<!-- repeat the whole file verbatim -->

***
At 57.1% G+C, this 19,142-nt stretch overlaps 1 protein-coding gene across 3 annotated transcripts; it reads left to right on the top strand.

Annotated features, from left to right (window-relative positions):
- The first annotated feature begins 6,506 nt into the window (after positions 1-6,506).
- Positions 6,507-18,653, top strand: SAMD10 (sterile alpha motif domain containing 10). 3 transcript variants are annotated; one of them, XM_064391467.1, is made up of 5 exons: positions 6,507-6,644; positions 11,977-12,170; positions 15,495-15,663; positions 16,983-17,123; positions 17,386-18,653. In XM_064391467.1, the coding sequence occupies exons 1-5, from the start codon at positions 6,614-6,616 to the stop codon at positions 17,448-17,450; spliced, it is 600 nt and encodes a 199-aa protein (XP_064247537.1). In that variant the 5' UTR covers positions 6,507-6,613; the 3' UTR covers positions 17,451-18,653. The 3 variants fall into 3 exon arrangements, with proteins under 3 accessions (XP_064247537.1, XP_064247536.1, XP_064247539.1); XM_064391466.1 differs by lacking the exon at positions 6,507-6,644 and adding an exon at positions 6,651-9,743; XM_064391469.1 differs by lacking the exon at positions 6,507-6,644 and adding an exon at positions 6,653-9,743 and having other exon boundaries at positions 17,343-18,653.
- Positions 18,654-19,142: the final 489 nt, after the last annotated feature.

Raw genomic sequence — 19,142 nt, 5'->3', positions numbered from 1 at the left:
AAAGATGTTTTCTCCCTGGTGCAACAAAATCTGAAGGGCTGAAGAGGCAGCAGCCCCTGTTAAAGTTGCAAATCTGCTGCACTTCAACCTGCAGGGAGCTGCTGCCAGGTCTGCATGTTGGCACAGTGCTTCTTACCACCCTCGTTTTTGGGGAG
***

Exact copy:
At 57.1% G+C, this 19,142-nt stretch overlaps 1 protein-coding gene across 3 annotated transcripts; it reads left to right on the top strand.

Annotated features, from left to right (window-relative positions):
- The first annotated feature begins 6,506 nt into the window (after positions 1-6,506).
- Positions 6,507-18,653, top strand: SAMD10 (sterile alpha motif domain containing 10). 3 transcript variants are annotated; one of them, XM_064391467.1, is made up of 5 exons: positions 6,507-6,644; positions 11,977-12,170; positions 15,495-15,663; positions 16,983-17,123; positions 17,386-18,653. In XM_064391467.1, the coding sequence occupies exons 1-5, from the start codon at positions 6,614-6,616 to the stop codon at positions 17,448-17,450; spliced, it is 600 nt and encodes a 199-aa protein (XP_064247537.1). In that variant the 5' UTR covers positions 6,507-6,613; the 3' UTR covers positions 17,451-18,653. The 3 variants fall into 3 exon arrangements, with proteins under 3 accessions (XP_064247537.1, XP_064247536.1, XP_064247539.1); XM_064391466.1 differs by lacking the exon at positions 6,507-6,644 and adding an exon at positions 6,651-9,743; XM_064391469.1 differs by lacking the exon at positions 6,507-6,644 and adding an exon at positions 6,653-9,743 and having other exon boundaries at positions 17,343-18,653.
- Positions 18,654-19,142: the final 489 nt, after the last annotated feature.

Raw genomic sequence — 19,142 nt, 5'->3', positions numbered from 1 at the left:
AAAGATGTTTTCTCCCTGGTGCAACAAAATCTGAAGGGCTGAAGAGGCAGCAGCCCCTGTTAAAGTTGCAAATCTGCTGCACTTCAACCTGCAGGGAGCTGCTGCCAGGTCTGCATGTTGGCACAGTGCTTCTTACCACCCTCGTTTTTGGGGAG